Cherokee County, North Carolina
|Cherokee County, North Carolina|
Location in the state of North Carolina
North Carolina's location in the U.S.
|Named for||Cherokee people|
|• Total||467 sq mi (1,210 km2)|
|• Land||455 sq mi (1,178 km2)|
|• Water||11 sq mi (28 km2), 2.46%|
|• Density||54/sq mi (21/km²)|
Law and government
Cherokee County is a member of the regional Southwestern Commission council of governments.
Located in the southern Appalachian Mountains, Cherokee County contains a varied natural landscape. Portions of the county fall within the boundaries of the Nantahala National Forest, and the Hiawassee River - a tributary of the Tennessee River - flows through the county from southeast to northwest.
In April 1974, parts of Cherokee County were affected by a historic weather event - the Super Outbreak of tornadoes, which affected parts of 13 states and was the largest such event to be recorded in the U.S.
Parts of the Qualla Boundary, also known as the Eastern Cherokee Indian Reservation, are located in Cherokee County. These sections of the Qualla Boundary are non-contiguous from the primary part of the Qualla Boundary located in Swain and Jackson counties. This land is exclusive territory of the Cherokee Nation and is protected by Tribal Police of the Eastern Band of the Cherokees. There is presently work underway to open a second tribal casino near Andrews on Indian land.
||Monroe County, Tennessee||Graham County|
|Polk County, Tennessee||Macon County|
|Fannin County, Georgia||Union County, Georgia||Clay County|
National protected area
- Nantahala National Forest (part)
Cherokee County is the westernmost of the state's 100 counties. Several US and state highways serve the county, linking it with other regions of North Carolina, along with the neighboring states of Georgia (U.S. state) Georgia and Tennessee.
US 64 - the longest highway in North Carolina, and a cross country highway, passes through the county east-west. US 74, which links Chattanooga, Asheville, Charlotte and Wilmington, is a major 4,lane highway through the county. US 19 and US 129 also pass through Cherokee County, providing connections to Atlanta (to the south) and Knoxville (to the north).
As of the census of 2000, there were 24,298 people, 10,336 households, and 7,369 families residing in the county. The population density was 53 people per square mile (21/km²). There were 13,499 housing units at an average density of 30 per square mile (11/km²). The racial makeup of the county was 94.82% White, 1.59% Black or African American, 1.63% Native American, 0.28% Asian, 0.01% Pacific Islander, 0.45% from other races, and 1.21% from two or more races. 1.25% of the population were Hispanic or Latino of any race. 34.3% were of American, 10.8% Irish, 10.6% German and 10.3% English ancestry according to Census 2000. 97.7% spoke English and 1.2% Spanish as their first language.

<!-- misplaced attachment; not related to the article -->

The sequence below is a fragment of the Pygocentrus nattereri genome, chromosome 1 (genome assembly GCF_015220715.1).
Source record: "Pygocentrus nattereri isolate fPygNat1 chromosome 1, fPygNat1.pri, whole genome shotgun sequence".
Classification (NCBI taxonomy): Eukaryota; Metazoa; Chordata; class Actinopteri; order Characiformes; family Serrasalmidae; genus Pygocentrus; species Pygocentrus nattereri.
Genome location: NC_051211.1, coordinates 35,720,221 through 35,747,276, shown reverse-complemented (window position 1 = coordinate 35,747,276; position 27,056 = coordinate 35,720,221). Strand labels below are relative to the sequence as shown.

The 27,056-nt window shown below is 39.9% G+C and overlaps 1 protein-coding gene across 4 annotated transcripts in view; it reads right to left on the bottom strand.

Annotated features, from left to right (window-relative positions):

There were 10,336 households out of which 25.60% had children under the age of 18 living with them, 58.80% were married couples living together, 9.30% had a female householder with no husband present, and 28.70% were non-families. 25.70% of all households were made up of individuals and 12.50% had someone living alone who was 65 years of age or older. The average household size was 2.32 and the average family size was 2.76.
In the county the population was spread out with 20.60% under the age of 18, 6.50% from 18 to 24, 24.40% from 25 to 44, 28.80% from 45 to 64, and 19.70% who were 65 years of age or older. The median age was 44 years. For every 100 females there were 94.20 males. For every 100 females age 18 and over, there were 90.70 males.
The median income for a household in the county was $27,992, and the median income for a family was $33,768. Males had a median income of $26,127 versus $18,908 for females. The per capita income for the county was $15,814. About 11.70% of families and 15.30% of the population were below the poverty line, including 19.20% of those under age 18 and 18.00% of those age 65 or over.
The county is divided into six townships: Beaverdam, Hothouse, Murphy, Notla, Shoal Creek, and Valleytown.
- "State & County QuickFacts". United States Census Bureau. Retrieved October 18, 2013.
- "Find a County". National Association of Counties. Retrieved 2011-06-07.
- "US Gazetteer files: 2010, 2000, and 1990". United States Census Bureau. 2011-02-12. Retrieved 2011-04-23.
- "U.S. Decennial Census". Census.gov. Retrieved October 18, 2013.
- "American FactFinder". United States Census Bureau. Retrieved 2008-01-31.
|Wikimedia Commons has media related to Cherokee County, North Carolina.|
- Official Cherokee County NC Government Website
- Cherokee County North Carolina Profile with photos
- Cherokee Live